If you say with great power, comes great responsibility, I swear I will throw up on you. 

Marvel’s Jessica Jones is one of Netflix’s finest shows. After a very intense first season, Netflix returned with the season 2 on this Women’s Day. This Jessica has been reoriented and reinterpreted for the modern times and mainly highlights the problems our society faces today. Jessica Jones is not a typical superhero but she is definitely a new-age feminist. She has her problems and drinks heavily to dumb down her demons. This is where it gets so relatable. No sexist suit, no saving-the-world ideology, it is just Jessica Jones and her haunting past.

SPOILER FREE REVIEW:

After killing off Kilgrave, season two starts off with Malcolm and Jessica facing some competition from a rival P.I. agency. Trish Walker’s obsession with Jessica’s past becomes increasingly dangerous and she goes to unimaginable lengths to get powers of her own. While she really tries to show people that she cares for the world, she really comes off as self-centred and fanatical.

There are a few drawbacks to this season, though. The plot remains exhilarating and unpredictable until episode 8. Marvel uses the back-from-the-dead-family-member formula again, and frankly, it is just worn-out at this point. I do not sympathise with the villain, I cannot understand why the director(s) try so hard to show this person as an unfortunate victim of circumstances. Lack of a proper compelling villain makes the season inferior to its predecessor.

Marvel and Netflix’s last venture was a hit getting rave reviews. The Punisher was brilliant only because his struggle was believable and the villain was menacing enough.

 

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Jessica and Kilgrave

David Tenant does a wonderful, wonderful job with the few scenes he has and the banter between Kilgrave and Jessica Jones is probably my favourite part of this season.

Much like in season 1, Kilgrave tries to trick Jessica into guilt and shame. I think these scenes represent how our world is obsessed with shaming people for no fault of their own, especially women. Women are expected to be docile and if they dare to go their way, they are made to believe that either they are wrong or something is wrong with them. History is proof of the fact that the world never saw women and power to be an easy combination.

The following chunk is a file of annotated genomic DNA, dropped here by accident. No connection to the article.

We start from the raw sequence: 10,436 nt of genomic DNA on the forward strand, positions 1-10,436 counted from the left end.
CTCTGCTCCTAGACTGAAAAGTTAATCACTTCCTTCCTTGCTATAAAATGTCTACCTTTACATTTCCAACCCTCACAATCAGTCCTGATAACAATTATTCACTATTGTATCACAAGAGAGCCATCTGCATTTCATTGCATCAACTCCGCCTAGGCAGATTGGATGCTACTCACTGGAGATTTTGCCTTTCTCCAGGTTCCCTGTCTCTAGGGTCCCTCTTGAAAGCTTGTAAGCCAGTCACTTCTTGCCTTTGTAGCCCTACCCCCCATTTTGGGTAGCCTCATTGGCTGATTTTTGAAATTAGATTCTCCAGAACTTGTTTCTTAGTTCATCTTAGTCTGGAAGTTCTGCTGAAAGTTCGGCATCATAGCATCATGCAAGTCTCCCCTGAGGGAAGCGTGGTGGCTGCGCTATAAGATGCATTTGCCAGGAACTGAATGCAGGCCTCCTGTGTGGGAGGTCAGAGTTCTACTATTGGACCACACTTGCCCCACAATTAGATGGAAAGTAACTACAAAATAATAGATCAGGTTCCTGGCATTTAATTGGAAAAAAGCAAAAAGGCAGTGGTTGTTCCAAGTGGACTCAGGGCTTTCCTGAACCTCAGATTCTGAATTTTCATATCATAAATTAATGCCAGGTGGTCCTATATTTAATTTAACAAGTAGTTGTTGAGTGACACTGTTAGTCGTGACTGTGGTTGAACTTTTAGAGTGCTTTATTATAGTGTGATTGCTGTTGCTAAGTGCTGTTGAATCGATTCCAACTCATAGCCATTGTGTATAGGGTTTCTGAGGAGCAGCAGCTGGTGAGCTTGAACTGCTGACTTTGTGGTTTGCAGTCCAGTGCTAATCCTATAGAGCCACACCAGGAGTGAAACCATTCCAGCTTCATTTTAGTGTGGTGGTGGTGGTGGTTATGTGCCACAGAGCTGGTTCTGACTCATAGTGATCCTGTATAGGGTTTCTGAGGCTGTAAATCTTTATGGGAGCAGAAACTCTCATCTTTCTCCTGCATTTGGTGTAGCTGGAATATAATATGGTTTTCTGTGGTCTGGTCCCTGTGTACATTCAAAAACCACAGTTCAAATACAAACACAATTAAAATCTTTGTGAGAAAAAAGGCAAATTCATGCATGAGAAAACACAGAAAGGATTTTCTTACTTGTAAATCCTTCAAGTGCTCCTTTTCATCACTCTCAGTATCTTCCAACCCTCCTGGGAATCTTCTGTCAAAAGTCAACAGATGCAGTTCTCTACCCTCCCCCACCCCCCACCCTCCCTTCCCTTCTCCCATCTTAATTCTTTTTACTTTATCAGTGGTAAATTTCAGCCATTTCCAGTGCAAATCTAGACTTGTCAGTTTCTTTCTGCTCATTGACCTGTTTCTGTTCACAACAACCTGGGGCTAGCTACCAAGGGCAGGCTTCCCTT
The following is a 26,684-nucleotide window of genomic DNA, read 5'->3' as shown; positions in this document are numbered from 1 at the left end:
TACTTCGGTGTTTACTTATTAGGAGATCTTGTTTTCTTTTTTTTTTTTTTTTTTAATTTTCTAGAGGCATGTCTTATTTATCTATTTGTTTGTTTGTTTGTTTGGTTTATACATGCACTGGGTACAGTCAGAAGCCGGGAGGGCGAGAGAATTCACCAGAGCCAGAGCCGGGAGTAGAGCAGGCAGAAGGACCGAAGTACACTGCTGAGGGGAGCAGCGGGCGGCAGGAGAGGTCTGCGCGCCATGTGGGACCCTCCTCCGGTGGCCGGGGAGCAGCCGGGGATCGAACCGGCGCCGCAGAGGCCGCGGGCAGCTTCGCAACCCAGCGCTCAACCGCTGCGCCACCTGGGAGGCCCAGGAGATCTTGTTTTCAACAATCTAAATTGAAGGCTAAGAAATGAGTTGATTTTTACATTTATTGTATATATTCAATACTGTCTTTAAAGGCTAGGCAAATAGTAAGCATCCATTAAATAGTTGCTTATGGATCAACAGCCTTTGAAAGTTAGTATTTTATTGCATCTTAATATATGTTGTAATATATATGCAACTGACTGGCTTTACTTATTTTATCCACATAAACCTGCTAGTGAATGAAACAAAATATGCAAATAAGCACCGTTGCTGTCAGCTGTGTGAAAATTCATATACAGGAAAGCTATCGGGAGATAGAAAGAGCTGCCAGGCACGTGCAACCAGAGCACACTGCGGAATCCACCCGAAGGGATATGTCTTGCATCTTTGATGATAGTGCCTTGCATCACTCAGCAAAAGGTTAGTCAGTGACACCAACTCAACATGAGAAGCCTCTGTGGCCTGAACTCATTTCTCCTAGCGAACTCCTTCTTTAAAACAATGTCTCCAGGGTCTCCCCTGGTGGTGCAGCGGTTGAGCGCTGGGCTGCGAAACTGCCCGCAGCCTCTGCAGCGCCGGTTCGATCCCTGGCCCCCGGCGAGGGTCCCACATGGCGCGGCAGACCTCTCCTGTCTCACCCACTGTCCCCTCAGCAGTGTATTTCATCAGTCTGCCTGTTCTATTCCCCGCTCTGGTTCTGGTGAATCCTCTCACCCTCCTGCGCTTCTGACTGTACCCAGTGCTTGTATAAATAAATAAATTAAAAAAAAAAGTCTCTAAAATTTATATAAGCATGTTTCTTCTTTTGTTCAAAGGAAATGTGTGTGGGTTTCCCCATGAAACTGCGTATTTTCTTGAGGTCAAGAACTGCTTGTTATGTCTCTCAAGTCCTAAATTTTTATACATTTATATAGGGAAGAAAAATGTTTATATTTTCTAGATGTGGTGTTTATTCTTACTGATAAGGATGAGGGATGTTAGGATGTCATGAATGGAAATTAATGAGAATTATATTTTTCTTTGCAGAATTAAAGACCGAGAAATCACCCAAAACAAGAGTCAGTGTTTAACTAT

The word ‘power’ holds a very important significance in the Jessica Jones series.

Kilgrave is Purple-Man in the comics. Throughout the first season, Jessica associates Kilgrave with purple. Whenever she thinks of him or Kilgrave himself enters the scene, the colours fade into the shades of the purple. Now, purple is mostly linked with power. In season 1, there is a scene where the manipulative Kilgrave gifts Jessica a purple dress to wear. Instead of obliging, she tears it apart. This scene speaks volumes for me, it symbolises her freedom when she finally breaks off from his authority.

 

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In the second season, however, the colour purple has a broader spectrum of application. It symbolises Jessica’s fears, it symbolises patriarchy and its bounds. 

Another interesting approach to the colour may be linked to how shadowy and controlling Kilgrave could get. Purple is a colour made from the combination of red and blue. While red signifies evil, blue signifies calm. Kilgrave is, therefore, this living personification of calm evil who creeps up on Jones and leaves her in a state of agony.

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Kilgrave, Malcolm and Jessica

The character I really loved this season was Malcolm. Much like Jessica, he has taken wrong decisions in his life. At one point, we are made to wonder about Malcolm’s true intentions. He still questions and blames himself for spying on Jessica and puts up with her temper, repenting for his deeds. However, at the end of the show, Malcolm has had enough of people taking advantage of him and he moves on. I like where his story is headed and definitely would like to see more of his complex life in the third season.
Jeri Hogarth’s barbarous attitude is something that made this season so much better for me. She is unapologetically herself and I absolutely loved Carrie-Anne Moss’ portrayal. The season would be dull without her and Krysten Ritter’s refined acting.

 

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Jeri Hogarth With Trish Walker

The season finale heavily disappoints sans a thrilling climax and I really wanted more after having finished the binge-watching.

In conclusion, I would not say the second season was as brilliant as the first one but it still manages to involve you. I hope Jessica’s past stops haunting her and her story moves forward, preferably dealing with the aftermath of Infinity War. It does require a little bit of persistence to watch the new season, but I would strongly recommend it just so you can witness how far Marvel has moved away from its trail of highly objectified superheroines with weak story arcs.

Image Courtesy: Netflix

Are you done with your binge-watching? How did you feel about this season? Let us know in the comments below.